Tag Archives: motivation

LSD’s Got You Fooled

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“Sure I’ve had the trip of a lifetime. Not just communicating with plant but with Brahman, the great cosmic spirit stemming from Hinduism. This energy was speaking to me as a reincarnation of Shakti, a power of all women. They explained how I would never be united with the force because I had to live on Earth with the carnations of men but they would provide me with love until we could be reunited in a higher afterlife. I was very upset. Crying, balling actually. It was amazing, I was so confused on what to think after that. Is it real? We may never know… But what we do know is that there are physical chemicals in the brain that shine a light on this power of that ‘sixth-sense.’ Bellow is an article from Psychology Today that give us further insight into the workings of LSD.” -Enjoy, Robyn

P.S. Share your spiritual trips in the comments bellow!

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Serotonin, the brain chemical crucial to mood and motivation, also shapes personality to make you susceptible to spiritual experiences. A team of Swedish researchers has found that the presence of a receptor that regulates general serotonin activity in the brain correlates with people’s capacity for transcendence, the ability to apprehend phenomena that cannot be explained objectively. Scientists have long suspected that serotonin influences spirituality because drugs known to alter serotonin such as LSD also induce mystical experiences. But now they have proof from brain scans linking the capacity for spirituality with a major biological element.

The concentration of serotonin receptors normally varies markedly among individuals. Those whose brain scans showed the most receptor activity proved on personality tests to have the strongest proclivity to spiritual acceptance.

Reporting in the American Journal of Psychiatry, the researchers see the evidence as contradicting the common belief that religious behavior is determined strictly by environmental and cultural factors. They see a biological underpinning for religiosity, and it is related to the neurotransmitter serotonin.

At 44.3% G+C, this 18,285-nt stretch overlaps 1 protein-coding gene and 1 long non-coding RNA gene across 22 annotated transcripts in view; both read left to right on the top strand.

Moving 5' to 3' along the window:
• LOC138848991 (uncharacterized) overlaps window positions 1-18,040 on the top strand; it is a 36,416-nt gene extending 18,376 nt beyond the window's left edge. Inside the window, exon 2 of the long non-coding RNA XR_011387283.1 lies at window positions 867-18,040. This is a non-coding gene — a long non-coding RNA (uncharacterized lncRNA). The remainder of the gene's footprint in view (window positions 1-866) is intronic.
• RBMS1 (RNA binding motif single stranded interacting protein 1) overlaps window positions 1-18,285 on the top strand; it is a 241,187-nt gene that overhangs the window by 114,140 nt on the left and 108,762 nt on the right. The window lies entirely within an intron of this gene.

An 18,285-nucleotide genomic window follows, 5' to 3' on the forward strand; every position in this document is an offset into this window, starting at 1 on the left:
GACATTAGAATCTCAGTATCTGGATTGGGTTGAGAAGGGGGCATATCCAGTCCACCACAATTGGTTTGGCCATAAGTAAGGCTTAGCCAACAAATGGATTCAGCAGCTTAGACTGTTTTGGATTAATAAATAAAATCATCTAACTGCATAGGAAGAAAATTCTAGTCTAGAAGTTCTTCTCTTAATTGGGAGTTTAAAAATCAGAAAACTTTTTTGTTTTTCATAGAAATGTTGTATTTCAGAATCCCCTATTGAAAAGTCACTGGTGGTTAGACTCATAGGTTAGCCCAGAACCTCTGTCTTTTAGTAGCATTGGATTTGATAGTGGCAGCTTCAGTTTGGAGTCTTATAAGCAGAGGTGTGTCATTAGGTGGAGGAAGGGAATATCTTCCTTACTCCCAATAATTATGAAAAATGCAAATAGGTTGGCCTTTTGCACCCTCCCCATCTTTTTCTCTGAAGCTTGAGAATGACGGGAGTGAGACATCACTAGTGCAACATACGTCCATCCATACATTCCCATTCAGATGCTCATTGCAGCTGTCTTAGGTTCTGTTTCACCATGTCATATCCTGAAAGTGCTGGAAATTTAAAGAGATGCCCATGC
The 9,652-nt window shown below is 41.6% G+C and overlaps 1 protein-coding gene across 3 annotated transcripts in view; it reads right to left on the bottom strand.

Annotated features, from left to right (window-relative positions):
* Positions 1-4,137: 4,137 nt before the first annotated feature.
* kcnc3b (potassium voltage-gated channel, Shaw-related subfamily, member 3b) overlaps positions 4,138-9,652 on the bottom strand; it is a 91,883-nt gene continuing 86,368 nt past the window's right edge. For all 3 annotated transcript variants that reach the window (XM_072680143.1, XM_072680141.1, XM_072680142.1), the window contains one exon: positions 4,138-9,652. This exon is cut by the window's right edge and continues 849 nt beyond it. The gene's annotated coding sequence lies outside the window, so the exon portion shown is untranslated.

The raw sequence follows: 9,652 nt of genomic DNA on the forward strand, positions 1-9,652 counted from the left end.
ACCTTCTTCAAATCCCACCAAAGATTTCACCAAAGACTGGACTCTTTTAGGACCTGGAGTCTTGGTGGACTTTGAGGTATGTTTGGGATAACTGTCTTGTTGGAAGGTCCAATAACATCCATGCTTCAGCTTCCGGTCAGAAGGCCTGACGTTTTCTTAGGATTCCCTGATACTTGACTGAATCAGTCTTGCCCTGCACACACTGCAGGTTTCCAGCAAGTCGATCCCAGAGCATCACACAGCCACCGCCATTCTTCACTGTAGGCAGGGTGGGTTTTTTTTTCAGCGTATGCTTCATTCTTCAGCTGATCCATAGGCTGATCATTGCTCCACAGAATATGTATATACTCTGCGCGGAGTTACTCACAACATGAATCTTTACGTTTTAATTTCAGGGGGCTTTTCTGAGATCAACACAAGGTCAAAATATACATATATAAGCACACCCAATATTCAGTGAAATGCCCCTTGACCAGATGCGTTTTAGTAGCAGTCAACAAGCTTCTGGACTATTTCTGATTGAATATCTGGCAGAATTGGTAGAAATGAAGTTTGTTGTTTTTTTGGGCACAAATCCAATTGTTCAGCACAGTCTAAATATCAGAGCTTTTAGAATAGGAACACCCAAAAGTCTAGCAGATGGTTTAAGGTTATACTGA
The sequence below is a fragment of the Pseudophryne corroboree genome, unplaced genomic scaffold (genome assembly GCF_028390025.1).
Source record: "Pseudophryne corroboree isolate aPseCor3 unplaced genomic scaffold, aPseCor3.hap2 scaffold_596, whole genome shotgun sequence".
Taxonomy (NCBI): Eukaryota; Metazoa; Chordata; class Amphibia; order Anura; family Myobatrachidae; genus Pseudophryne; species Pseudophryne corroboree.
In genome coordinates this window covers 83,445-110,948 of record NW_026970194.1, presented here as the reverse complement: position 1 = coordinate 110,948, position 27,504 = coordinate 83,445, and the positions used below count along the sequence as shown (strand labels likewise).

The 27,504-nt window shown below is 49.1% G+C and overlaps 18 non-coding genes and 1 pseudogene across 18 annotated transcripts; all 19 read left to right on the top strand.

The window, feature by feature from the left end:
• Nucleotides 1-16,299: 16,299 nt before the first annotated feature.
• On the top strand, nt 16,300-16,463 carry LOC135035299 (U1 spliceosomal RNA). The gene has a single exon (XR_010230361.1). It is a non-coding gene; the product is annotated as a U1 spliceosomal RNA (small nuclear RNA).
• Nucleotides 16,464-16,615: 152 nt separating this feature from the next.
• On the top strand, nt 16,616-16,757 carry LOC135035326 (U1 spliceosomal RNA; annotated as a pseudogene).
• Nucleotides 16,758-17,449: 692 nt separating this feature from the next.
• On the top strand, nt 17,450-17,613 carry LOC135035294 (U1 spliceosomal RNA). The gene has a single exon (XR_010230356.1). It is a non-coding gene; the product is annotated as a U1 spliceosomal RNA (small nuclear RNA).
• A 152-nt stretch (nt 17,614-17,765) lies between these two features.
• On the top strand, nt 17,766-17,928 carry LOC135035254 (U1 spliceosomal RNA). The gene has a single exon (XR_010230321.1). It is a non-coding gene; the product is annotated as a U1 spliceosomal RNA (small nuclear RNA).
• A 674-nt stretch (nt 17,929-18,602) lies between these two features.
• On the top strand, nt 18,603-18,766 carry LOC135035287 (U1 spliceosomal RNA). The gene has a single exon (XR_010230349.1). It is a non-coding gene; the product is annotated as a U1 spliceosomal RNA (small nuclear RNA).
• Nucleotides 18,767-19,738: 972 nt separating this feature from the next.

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Find Your Drive with MET

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“One of my earlier post talked about how important it is to have motivation. But I was mainly referring to lifestyle choices such as diet and exercise. I failed to mention its importance in recovery from addiction! This is a great article that outlines an actual therapy to help boost your mental and emotional strength called Motivation Enhancement Therapy or MET. The goal is to hit a breakthrough, a kind of enlightenment, that will enhance your drive for a life of sobriety. As they say, ‘the 12 steps doesn’t work for everybody,’ because you need that motivation to even show up at a meeting!” -Best of luck, Robyn

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Motivational Enhancement Therapy(MET), according to the National Institute on Drug Abuse, “is a counseling approach that helps individuals resolve their ambivalence about engaging in treatment and stopping their drug use.”

It is a method offering more to the substance abuser than simply the traditional 12-step programs of Alcoholics or Narcotics Anonymous (AA, NA).  “This approach aims to evoke rapid and internally motivated change, rather than guide the patient stepwise through the recovery process.”

MET is based on principles of Motivational Interviewing (an approach developed by William R. Miller and Stephen Rollnick, clinical psychologists treating problem drinkers).  It elicits self-motivational statements in early discussion sessions. This is done to “build a plan for change” based on the patient’s observable commitment and verbal expressions of some level of movement toward healingsurrounding the problem.

This therapeutic approach specifically engages the patient in the process of putting a plan forward based on person-centeredmotivations, as opposed to societal. ((As such, it evokes the work of educator John Dewey and psychologist Carl Rogers.)) In uniquely notreiterating the 12-step approach, it can appeal to those having problems following a rote program that does not fully speak to them.